How Stuff Works – WSO2 Carbon

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This article is provided for historical perspective only, and may not reflect current conditions. Please refer to relevant product page for more up-to-date product information and resources.
  • By Isuru Suriarachchi
  • 8 Mar, 2009

Introduction

The WSO2 Carbon[1] platform is the base framework for many WSO2 products.  WSO2 Carbon leverages OSGi [2] framework technology, which makes the platform inherently dynamic and flexible.  Carbon breaks down the barriers between different products, by packaging product funtions into components.  Users can select the components that they need for a customized approach, or they can select packaged selections of components (standard product functionality).  In addition, WSO2 Carbon can run standalone or on top of other application servers.

If you have already read the article “Getting Started with WSO2 Carbon”[3], then you already have a clear understanding of the dynamic and agile nature of Carbon. This article builds on this introduction, to provide a picture of how the Carbon platform works internally. It is recommended to have a reasonable knowledge on OSGi[4], especially bundles, OSGi services and bundle start levels, in order to make the most of this article. Please also note that this article is based on WSO2 Carbon v 1.5.1.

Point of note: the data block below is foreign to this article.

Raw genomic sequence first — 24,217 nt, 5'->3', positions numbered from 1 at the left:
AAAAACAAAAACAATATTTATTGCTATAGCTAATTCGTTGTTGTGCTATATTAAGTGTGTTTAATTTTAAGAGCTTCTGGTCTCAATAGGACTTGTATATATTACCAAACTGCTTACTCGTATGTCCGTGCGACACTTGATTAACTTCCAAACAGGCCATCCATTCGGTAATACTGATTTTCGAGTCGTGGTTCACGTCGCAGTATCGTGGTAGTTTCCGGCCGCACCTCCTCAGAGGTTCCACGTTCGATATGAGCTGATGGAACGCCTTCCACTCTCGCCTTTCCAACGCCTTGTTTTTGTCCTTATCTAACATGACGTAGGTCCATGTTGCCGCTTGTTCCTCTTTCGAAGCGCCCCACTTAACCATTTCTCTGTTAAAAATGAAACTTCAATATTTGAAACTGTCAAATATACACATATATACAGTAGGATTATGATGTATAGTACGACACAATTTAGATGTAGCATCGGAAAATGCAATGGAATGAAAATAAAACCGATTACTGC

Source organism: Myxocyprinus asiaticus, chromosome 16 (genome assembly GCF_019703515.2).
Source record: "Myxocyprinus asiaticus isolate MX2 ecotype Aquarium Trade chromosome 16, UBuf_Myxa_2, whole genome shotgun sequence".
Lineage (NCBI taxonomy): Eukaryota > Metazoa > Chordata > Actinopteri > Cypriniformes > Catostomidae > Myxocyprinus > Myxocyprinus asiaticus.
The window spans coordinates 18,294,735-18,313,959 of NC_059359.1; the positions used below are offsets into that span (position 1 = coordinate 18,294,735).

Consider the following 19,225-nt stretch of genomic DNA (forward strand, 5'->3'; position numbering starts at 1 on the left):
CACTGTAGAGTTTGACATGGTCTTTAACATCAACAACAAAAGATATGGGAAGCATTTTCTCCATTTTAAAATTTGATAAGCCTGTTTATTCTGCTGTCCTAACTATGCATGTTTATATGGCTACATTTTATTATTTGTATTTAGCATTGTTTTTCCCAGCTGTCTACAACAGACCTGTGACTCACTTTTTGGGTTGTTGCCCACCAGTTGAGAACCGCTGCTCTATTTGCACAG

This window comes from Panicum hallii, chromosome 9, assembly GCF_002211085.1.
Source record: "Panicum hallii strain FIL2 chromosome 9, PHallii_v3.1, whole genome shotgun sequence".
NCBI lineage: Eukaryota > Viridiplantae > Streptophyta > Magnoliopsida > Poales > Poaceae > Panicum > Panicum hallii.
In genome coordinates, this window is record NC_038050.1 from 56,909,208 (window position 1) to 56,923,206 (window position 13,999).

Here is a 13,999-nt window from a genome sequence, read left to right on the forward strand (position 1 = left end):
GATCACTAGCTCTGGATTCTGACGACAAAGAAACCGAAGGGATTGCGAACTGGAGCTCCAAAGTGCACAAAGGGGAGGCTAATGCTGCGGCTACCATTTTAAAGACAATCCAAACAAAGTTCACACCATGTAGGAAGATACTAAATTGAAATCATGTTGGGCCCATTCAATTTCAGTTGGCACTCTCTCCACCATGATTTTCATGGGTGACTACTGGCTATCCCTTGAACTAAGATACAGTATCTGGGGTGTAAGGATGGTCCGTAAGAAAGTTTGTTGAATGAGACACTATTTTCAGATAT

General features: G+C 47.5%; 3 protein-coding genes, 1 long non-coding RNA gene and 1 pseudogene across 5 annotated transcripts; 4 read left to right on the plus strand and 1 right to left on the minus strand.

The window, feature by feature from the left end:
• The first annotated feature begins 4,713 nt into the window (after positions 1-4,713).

How Carbon Starts Up

WSO2 Carbon runs standalone and well as on other application servers like Tomcat[5], Websphere[6], WebLogic[7] etc. In both cases, the actual Carbon server is started and run through a servlet called the “Bridge servlet”. After the initialization of the Bridge servlet, the execution process of Carbon is similar for both cases.

Standalone Mode

In order to enable WSO2 Carbon to run standalone, a Tomcat server is embedded within it. Tomcat-related jar files and other jars needed to start up the embedded Tomcat instance are placed in the CARBON_HOME/lib directory. The following figure shows the startup process of Carbon:

Carbon startup

Startup Script - When the Carbon startup script (wso2server.sh or wso2server.bat) is run, it adds all jar files in the lib directory into Java classpath and calls the main() method in the  org.wso2.carbon.server.Main class, which is found in org.wso2.carbon.server module.

Main Class - All the system properties are set here and org.wso2.carbon.server.TomcatServer class is called to start the embedded Tomcat server programatically.